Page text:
Dear NAMB Trustees,
As the pastor of a Southern Baptist Church happy to partner with NAMB in the planting of new Southern Baptist churches, let me thank you for all that you are doing for His Kingdom. I assure you the request I am making in this correspondence stems from a profound sense of gospel stewardship and an unwavering belief that those churches who participate through the North American Mission Board in planting new churches deserve to receive a complete disclosure of any and all information deemed helpful in understanding our mutual work.
The concept of a coalition united around the spread of the gospel of Jesus Christ is unassailable for a Great Commission Christian such as myself. In fact, I belong to just such a gospel coalition formed in 1845 and still going strong. It is known, of course, as the Southern Baptist Convention. Interestingly, this word coalition often has political connotations rather than religious ones. Millions of Southern Baptists do not realize there exists a certain coalition, with members inside and outside the SBC, united around a particular theological view and ministry philosophy. This organization is known as The Gospel Coalition.
Thoughts on the Daviess-McLean Baptist Association Decision
about Pleasant Valley Community Church
Part 2: Reflections on the Significance of What Happened
By Dr. Lemke, Provost, Professor of Philosophy and Ethics, occupying the McFarland Chair of Theology, Director of the Baptist Center for Theology and Ministry, and Editor of the Journal for Baptist Theology and Ministry at New Orleans Baptist Theological Seminary.
Reflections on the Daviess-McLean Decision
In Part 1, I shared my perceptions (from admittedly incomplete knowledge) about the decision of Daviess-McLean Baptist Association (DMBA) to deny the membership request from Pleasant Valley Community Church (PVCC). The main point was that although theological issues were involved in the decision because of the strongly Calvinistic doctrine of PVCC, the decision appears to have been based more on attitudinal issues by PVCC that the member churches of DMBC felt could be divisive. Here are some brief reflections on my understanding of the significance of the association’s decision to deny membership to PVCC, and the implications of this action for other churches and associations as we move forward.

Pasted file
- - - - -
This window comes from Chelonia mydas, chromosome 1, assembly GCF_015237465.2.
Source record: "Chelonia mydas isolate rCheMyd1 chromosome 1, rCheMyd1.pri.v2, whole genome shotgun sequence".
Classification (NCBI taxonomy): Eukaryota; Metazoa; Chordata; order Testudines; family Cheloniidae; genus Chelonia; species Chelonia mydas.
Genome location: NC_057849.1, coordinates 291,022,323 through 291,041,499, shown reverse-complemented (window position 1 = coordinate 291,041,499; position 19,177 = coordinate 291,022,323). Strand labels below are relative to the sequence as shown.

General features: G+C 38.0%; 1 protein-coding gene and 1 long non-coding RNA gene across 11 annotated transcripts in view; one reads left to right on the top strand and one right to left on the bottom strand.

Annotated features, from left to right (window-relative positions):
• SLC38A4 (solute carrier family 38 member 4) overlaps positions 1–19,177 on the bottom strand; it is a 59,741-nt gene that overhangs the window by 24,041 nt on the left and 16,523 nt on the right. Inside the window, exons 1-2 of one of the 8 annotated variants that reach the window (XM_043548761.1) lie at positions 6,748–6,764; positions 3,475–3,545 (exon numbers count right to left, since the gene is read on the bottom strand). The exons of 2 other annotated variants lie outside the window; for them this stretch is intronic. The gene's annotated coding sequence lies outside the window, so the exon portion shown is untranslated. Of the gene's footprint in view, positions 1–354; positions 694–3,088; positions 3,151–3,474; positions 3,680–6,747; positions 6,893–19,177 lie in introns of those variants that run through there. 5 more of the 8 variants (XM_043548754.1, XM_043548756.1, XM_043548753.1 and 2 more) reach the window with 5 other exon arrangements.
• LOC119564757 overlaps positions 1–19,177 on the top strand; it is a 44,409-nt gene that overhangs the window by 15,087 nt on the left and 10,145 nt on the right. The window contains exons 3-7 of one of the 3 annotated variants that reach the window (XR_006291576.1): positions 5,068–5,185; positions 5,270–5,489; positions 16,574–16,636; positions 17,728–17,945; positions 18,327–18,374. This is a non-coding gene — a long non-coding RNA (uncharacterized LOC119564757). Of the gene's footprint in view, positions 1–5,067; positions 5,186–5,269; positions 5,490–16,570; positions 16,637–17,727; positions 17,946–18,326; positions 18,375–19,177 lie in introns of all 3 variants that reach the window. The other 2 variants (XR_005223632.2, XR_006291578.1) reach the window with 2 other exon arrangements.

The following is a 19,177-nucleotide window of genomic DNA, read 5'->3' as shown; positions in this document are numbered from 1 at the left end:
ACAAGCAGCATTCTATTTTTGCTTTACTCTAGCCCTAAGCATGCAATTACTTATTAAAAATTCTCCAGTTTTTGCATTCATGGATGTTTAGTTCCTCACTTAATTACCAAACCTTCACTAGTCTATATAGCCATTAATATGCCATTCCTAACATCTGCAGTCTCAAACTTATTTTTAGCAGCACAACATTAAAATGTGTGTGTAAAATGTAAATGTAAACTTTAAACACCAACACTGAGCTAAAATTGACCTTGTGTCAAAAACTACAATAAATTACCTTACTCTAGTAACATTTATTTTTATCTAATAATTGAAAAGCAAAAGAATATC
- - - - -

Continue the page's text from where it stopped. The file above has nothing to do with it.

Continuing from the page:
(1) The local church is the center of (earthly) authority in Baptist polity. Local church autonomy is a distinctive Baptist belief (as I have discussed). The local churches in Daviess-McLean Baptist Association were perfectly within their rights to deny membership to Pleasant Valley Community Church. This determination was made not by associational officials, but by duly authorized messengers from the member churches of DMBA. They were voting as representatives of their own local church, not as representatives of the association as a whole. At the same time, DMBA has no authority to force PVCC to change their doctrine or practice. PVCC can worship as they choose, believe as they choose, and do church as they choose. The biblical foundation of church autonomy, of course, is the priority given to local churches in the New Testament. However, theologically it reflects that through the priesthood of believers (another Baptist distinctive), each member seeks the will of God, the headship of Jesus Christ, and the leadership of the Holy Spirit, and represents that divine leadership in voting on decisions in the church. This collective reflection of the will of God is much more reliable than putting this decision solely in the hands of a few fallible authoritarian leaders. This is a wonderful and marvelous thing that inflexible top-down hierarchical denominations like Catholics and Presbyterians “desire to look into” (1 Pet. 1:12, KJV).